The Seven Sides of Shakespeare
21 Feb 2022
Hamlet, King Lear, Macbeth, Ophelo, Romeo and Juliet; William Shakespeare is perhaps the most influential figure in theatre’s history. The great bard shaped the world we live in today, without him theatre, and indeed cinema, would be very different.
Over the years many actors and actresses have adorned Shakespeare’s famous characters on both stage and screen - from Laurence Olivier to Judi Dench to Denzel Washington. One man has played seven of Shakespeare’s most iconic characters - his name is Shamrock McShane. In ‘The Seven Sides of Shakespeare’, an adaptation from his one man show at the Acrosstown Repertory Theatre in Gainesville which he performed in early 2020.
Now, director Tom Miller has turned the show into a feature length film, a move which works in certain aspects but falls short in others. With each character McShane delivers an enigmatic monologue, recounting some of his character’s most memorable scenes. These soliloquies gives McShane an opportunity to demonstrate his obvious talent, as he grabs the screen, providing an engaging and memorable display with each vastly different character. Be it Romeo’s dear friend Mercutio or the violently mad Macbeth, McShane immerses himself in the character, capturing the spirit of each and showing his obvious passion for Shakespeare’s work.
These scenes also give Tom Miller, who’s previous directors credit is the comedy short ‘Nothing’, the chance to show his versatility and creativeness behind the camera. The ‘A Midsummer Night’s Dream’ segment, in which McShane plays Oberon, are presented in an almost dream-like state, not so different from the quite frankly bizarre play itself. In the ‘Twelfth Night’ segment, where McShane portrays the crazy Malvolio, Miller gives us a wide range of shots - with some close-ups and spinning shots enhancing the cinematic experience, and ensuring that it never becomes too “stagey”. Although these highlights must be tempered with an misdirected ‘Julius Caesar’ segment where imposing McShane’s face onto that of Caesar’s dampens the otherwise intriguing story and creates a degree of separation momentarily between the viewer and the film.
The character soliloquies and mixed together with stories from McShane’s own personal experience with the characters, and they provide the story with heart. Without these sequences, which are narrated intimately by McShane, then the film would just be a soulless cut of a man playing seven different Shakespearian characters. Often these interludes are personal, detailing the youthful ambition, acceptance of failure and his own marital issues, and they help to show McShane as a man in his own right, not just as an actor playing pretend.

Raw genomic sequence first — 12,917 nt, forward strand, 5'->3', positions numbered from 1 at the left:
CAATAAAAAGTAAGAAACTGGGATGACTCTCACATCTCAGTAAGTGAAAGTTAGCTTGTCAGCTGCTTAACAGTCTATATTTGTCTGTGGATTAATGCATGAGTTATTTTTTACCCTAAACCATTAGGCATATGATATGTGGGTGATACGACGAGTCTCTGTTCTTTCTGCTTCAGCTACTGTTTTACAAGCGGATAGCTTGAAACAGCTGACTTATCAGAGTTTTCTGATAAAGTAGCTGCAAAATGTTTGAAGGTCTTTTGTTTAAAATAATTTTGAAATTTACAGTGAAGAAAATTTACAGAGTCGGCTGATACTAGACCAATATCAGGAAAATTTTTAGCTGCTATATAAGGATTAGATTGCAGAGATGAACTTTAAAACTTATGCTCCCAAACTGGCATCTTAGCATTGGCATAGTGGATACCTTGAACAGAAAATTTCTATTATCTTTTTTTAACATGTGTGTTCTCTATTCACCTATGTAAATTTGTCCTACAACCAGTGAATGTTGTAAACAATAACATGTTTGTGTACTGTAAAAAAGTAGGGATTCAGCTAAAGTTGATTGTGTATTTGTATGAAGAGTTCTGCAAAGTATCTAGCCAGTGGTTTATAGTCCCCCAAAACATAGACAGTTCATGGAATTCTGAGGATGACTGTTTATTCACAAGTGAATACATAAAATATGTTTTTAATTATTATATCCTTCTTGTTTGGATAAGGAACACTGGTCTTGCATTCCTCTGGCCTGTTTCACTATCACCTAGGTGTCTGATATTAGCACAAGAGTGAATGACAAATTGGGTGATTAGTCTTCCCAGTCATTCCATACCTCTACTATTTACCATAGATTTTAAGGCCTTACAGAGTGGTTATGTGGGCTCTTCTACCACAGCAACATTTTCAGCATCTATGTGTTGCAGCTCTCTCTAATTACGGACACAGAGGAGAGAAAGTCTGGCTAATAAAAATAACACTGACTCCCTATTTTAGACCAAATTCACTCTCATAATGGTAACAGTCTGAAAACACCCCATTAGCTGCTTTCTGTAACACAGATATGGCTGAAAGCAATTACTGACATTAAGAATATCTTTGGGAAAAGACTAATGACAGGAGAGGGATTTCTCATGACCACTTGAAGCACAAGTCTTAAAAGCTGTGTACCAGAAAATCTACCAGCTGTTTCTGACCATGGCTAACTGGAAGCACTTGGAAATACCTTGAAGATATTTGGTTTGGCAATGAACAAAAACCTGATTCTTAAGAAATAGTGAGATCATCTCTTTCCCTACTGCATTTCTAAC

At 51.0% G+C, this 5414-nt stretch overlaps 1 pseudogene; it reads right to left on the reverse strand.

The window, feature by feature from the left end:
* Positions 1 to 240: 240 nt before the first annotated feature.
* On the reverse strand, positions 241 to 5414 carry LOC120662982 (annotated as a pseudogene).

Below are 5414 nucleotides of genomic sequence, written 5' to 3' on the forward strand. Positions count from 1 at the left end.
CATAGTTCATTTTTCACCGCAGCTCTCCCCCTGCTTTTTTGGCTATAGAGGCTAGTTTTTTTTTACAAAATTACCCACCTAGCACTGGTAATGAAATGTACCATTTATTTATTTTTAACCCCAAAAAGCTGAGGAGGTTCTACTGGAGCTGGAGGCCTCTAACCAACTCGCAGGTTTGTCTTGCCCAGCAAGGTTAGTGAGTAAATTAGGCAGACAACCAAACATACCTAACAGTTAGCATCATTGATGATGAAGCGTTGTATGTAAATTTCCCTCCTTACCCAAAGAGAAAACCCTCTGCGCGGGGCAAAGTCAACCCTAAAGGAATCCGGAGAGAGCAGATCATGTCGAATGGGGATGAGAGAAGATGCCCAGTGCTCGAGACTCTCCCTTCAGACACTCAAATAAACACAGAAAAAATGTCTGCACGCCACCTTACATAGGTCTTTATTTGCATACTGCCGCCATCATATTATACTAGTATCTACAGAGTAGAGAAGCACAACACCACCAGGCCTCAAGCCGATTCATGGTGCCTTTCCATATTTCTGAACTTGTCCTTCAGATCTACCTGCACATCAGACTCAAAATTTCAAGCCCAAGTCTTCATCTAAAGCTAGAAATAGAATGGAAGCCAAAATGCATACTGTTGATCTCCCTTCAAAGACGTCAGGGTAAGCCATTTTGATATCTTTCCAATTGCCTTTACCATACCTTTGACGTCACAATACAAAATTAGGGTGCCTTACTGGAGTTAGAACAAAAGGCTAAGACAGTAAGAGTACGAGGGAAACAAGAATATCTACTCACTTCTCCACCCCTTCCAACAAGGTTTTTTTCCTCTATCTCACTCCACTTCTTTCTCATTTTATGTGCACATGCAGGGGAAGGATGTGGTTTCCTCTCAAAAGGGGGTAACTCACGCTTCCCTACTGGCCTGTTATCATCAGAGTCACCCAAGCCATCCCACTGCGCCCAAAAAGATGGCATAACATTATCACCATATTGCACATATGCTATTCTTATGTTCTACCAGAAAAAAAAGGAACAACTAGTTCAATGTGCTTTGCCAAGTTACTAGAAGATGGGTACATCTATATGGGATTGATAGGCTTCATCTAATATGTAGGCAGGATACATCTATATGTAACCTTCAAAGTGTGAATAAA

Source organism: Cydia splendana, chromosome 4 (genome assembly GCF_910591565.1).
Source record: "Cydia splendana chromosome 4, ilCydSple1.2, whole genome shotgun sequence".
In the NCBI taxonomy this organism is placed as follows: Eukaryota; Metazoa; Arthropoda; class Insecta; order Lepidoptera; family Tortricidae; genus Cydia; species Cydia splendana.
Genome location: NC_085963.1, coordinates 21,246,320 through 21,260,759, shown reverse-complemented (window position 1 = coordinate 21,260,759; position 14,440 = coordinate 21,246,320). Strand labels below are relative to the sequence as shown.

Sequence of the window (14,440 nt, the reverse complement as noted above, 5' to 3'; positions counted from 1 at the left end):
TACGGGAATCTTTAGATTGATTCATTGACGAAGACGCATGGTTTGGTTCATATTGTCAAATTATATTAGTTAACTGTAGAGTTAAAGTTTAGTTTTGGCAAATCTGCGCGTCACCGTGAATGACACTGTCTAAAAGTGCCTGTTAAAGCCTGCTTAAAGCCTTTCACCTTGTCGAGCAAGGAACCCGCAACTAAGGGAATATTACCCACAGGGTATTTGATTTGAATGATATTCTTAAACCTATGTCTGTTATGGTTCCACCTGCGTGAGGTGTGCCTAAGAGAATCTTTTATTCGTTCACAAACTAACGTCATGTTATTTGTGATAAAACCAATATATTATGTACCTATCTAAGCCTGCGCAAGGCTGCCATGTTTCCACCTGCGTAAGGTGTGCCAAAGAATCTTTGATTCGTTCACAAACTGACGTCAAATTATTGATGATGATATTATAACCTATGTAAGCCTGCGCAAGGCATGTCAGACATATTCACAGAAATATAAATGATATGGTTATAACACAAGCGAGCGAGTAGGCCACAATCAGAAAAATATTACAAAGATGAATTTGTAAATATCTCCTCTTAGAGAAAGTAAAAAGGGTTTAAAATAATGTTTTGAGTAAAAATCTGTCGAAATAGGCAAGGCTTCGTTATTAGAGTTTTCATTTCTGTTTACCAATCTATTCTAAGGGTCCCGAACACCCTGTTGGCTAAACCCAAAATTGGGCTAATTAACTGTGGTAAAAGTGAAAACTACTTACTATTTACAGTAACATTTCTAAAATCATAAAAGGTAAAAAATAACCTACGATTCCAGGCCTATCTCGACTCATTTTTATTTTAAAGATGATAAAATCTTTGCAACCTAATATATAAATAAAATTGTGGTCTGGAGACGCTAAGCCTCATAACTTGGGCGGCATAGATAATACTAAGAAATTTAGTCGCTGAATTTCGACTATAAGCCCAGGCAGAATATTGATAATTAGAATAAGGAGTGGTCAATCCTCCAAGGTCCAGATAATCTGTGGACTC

That’s not to say that the two don’t mirror each other at all. Macbeth, in particular, bears some resemblance to McShane, as he himself notes, with both possessing the ambition and desire to be the best in their respective fields. Of course, McShane didn’t go to quite the same lengths as the Scottish King to reach his goals, but he certainly did cause a great amount of discord in the theatre where the play was to be held.
The issue with the film comes with the voiceover narration of some of McShane’s personal life and backstory. Whilst there is no issue with McShane’s voice - it is booming and quite charming - the images which accompany it are a huge let-down. They’re often still images of McShane walking (wearing a mask to show its been made in the pandemic), which take away from the intimate atmosphere the rest of the film creates so well. It’s almost like having to watch a Shakespeare play with intervals every 15 minutes, a sin which would dispel the joys of Shakespearean theatre.
That being said, there’s a thrill to be had in watching a man who is clearly infatuated with Shakespeare and his works portray characters who’ve become a part of his life. Mercutio, Oberon, Malvolio, Macbeth, Julius Caesar, Jacques, Prospero - they’ve all played a part in Shamrock McShane’s life and are characters which anybody who knows English Literature will be familiar with, yet, by the end of ‘The Seven Sides of Shakespeare’, the character you’ll like the most is McShane himself.